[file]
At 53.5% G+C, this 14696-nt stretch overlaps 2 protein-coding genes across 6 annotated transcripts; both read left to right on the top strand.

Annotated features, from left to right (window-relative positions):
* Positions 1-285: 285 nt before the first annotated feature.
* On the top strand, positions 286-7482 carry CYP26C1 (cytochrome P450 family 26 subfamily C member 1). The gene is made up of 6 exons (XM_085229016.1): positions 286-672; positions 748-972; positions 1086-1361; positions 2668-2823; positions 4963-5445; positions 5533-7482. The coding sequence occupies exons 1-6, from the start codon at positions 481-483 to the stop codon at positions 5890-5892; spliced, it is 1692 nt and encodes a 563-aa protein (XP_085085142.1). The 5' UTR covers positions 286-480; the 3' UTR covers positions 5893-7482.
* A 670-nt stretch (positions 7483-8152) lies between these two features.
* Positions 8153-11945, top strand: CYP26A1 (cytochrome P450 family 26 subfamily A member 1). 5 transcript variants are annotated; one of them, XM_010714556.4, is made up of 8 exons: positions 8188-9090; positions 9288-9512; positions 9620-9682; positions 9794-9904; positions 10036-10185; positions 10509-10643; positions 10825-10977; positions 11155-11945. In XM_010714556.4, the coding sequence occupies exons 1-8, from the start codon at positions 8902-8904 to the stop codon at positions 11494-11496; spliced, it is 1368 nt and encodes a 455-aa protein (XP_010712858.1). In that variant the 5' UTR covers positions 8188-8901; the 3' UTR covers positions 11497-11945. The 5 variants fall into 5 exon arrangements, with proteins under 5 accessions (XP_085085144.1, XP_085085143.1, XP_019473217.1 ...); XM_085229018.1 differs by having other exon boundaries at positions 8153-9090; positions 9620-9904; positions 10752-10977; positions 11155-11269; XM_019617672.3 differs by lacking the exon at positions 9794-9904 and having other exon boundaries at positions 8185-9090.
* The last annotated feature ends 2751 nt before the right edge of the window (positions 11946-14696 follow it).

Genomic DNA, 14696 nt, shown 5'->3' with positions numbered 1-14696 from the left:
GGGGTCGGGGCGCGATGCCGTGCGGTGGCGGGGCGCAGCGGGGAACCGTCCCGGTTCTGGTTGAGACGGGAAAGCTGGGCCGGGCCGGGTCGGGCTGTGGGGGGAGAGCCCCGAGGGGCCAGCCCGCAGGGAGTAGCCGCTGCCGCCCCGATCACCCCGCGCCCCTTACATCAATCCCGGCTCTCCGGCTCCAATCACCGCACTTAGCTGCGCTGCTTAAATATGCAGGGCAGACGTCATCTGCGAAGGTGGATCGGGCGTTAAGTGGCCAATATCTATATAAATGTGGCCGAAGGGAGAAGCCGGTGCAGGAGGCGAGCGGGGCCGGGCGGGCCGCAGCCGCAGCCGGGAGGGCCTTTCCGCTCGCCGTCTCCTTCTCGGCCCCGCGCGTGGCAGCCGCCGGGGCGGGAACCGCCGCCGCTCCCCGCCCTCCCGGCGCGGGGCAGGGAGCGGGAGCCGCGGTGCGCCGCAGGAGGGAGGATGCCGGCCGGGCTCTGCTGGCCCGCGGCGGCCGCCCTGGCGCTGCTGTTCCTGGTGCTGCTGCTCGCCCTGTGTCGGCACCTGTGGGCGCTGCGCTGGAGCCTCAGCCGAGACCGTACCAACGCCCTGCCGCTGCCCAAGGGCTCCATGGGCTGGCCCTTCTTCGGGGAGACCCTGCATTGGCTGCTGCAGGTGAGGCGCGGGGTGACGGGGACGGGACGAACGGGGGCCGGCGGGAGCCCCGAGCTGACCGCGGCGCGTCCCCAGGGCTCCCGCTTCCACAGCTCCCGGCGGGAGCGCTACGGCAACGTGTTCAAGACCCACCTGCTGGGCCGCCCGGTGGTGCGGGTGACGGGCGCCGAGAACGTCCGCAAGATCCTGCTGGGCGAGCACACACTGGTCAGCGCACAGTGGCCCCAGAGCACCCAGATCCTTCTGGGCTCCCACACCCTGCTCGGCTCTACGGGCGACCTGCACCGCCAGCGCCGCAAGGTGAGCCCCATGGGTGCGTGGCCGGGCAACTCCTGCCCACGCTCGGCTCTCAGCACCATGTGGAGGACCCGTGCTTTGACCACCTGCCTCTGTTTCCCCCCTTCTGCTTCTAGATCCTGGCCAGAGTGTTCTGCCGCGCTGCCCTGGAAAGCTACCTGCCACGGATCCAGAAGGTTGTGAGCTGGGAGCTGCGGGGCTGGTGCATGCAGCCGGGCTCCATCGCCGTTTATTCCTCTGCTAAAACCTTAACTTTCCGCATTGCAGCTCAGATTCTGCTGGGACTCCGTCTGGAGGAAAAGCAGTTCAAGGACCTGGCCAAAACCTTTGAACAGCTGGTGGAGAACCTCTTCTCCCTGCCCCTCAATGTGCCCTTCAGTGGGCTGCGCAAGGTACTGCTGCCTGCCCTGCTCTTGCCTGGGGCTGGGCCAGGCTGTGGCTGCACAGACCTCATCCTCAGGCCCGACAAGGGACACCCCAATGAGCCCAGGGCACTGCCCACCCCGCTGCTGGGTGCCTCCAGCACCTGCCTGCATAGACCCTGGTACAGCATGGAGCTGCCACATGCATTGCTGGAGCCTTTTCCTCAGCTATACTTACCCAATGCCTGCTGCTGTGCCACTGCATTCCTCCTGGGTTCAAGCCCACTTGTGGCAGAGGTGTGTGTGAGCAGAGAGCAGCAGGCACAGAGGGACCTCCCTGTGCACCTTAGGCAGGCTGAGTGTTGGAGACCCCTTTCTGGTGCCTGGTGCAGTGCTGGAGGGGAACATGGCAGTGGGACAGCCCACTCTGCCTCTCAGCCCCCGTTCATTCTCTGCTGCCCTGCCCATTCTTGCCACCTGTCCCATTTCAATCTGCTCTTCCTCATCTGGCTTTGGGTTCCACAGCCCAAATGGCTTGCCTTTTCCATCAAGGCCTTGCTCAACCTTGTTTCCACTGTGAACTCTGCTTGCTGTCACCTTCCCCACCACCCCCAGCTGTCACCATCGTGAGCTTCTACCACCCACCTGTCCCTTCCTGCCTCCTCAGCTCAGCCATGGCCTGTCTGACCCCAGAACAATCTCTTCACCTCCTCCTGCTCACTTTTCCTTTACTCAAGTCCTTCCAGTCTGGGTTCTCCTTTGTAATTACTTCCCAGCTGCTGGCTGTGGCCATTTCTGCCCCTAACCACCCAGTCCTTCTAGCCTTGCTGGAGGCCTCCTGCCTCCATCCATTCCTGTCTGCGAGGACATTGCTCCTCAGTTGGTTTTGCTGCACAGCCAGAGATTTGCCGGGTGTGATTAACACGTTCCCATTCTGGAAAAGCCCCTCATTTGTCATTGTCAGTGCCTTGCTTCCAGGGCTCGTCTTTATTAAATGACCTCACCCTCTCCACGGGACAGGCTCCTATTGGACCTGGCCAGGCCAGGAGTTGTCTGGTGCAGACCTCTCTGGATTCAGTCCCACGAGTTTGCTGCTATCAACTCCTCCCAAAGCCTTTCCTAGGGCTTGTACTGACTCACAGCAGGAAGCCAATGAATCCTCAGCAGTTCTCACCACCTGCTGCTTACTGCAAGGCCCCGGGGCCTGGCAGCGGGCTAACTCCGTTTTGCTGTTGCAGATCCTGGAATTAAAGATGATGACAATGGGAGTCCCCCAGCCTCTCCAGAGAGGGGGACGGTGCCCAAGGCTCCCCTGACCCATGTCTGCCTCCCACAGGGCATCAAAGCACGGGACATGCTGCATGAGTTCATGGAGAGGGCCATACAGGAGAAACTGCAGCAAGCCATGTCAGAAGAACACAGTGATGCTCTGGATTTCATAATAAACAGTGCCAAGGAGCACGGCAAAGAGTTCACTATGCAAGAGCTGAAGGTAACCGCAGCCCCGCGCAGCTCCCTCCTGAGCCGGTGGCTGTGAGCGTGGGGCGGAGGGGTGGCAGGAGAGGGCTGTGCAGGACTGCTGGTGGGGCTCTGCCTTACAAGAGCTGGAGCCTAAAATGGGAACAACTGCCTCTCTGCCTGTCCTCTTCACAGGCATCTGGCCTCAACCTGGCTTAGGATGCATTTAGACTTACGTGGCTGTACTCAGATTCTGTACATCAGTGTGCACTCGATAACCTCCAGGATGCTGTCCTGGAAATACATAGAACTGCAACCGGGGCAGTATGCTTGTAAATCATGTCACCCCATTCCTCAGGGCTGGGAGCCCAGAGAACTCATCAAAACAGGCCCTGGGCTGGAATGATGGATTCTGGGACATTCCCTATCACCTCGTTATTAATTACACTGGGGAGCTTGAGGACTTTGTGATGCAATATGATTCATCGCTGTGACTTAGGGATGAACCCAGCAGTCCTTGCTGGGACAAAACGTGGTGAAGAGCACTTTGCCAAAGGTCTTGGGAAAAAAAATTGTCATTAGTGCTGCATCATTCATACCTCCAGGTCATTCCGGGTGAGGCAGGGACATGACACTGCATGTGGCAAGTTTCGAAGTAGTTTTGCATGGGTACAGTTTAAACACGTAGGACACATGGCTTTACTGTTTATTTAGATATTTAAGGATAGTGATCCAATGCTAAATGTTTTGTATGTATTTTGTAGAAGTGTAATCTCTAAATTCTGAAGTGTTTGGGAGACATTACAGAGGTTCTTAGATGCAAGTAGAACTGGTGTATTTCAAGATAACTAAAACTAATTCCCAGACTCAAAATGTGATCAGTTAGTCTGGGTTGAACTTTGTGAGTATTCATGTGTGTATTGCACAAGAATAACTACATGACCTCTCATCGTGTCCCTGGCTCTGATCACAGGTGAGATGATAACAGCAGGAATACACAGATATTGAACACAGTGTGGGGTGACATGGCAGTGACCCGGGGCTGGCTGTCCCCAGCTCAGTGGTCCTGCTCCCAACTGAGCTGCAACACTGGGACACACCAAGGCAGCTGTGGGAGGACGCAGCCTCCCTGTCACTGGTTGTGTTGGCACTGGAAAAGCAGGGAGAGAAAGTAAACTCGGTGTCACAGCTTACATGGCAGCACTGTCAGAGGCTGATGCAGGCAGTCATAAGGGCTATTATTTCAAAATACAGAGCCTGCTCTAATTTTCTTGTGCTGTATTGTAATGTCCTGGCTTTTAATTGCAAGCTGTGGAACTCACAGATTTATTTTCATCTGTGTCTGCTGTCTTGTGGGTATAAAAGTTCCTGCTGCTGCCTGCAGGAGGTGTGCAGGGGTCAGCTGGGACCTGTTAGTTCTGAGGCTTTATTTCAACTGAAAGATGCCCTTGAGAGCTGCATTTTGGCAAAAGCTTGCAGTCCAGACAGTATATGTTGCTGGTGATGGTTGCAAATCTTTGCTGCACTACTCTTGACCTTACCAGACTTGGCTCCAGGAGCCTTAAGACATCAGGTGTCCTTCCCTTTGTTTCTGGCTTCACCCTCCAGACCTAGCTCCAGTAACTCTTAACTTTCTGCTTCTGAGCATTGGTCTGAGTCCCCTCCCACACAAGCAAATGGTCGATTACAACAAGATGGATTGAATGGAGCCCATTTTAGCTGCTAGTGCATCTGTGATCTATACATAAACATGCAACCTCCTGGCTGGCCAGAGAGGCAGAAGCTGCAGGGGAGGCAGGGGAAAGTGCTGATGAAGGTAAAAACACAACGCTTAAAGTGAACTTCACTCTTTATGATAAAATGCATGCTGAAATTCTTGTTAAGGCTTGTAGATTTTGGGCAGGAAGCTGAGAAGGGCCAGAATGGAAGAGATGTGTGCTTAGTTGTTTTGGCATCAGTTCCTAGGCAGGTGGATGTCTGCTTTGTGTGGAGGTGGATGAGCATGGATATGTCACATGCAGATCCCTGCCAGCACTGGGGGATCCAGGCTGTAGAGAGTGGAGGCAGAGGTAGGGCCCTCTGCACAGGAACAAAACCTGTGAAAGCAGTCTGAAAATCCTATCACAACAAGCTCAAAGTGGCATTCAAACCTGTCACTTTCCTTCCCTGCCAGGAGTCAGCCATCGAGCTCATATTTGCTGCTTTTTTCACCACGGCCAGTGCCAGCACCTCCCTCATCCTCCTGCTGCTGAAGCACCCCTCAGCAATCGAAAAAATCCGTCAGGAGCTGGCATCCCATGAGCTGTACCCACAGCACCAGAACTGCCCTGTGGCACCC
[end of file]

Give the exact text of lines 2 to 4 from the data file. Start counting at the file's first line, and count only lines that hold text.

Annotated features, from left to right (window-relative positions):
* Positions 1-285: 285 nt before the first annotated feature.
* On the top strand, positions 286-7482 carry CYP26C1 (cytochrome P450 family 26 subfamily C member 1). The gene is made up of 6 exons (XM_085229016.1): positions 286-672; positions 748-972; positions 1086-1361; positions 2668-2823; positions 4963-5445; positions 5533-7482. The coding sequence occupies exons 1-6, from the start codon at positions 481-483 to the stop codon at positions 5890-5892; spliced, it is 1692 nt and encodes a 563-aa protein (XP_085085142.1). The 5' UTR covers positions 286-480; the 3' UTR covers positions 5893-7482.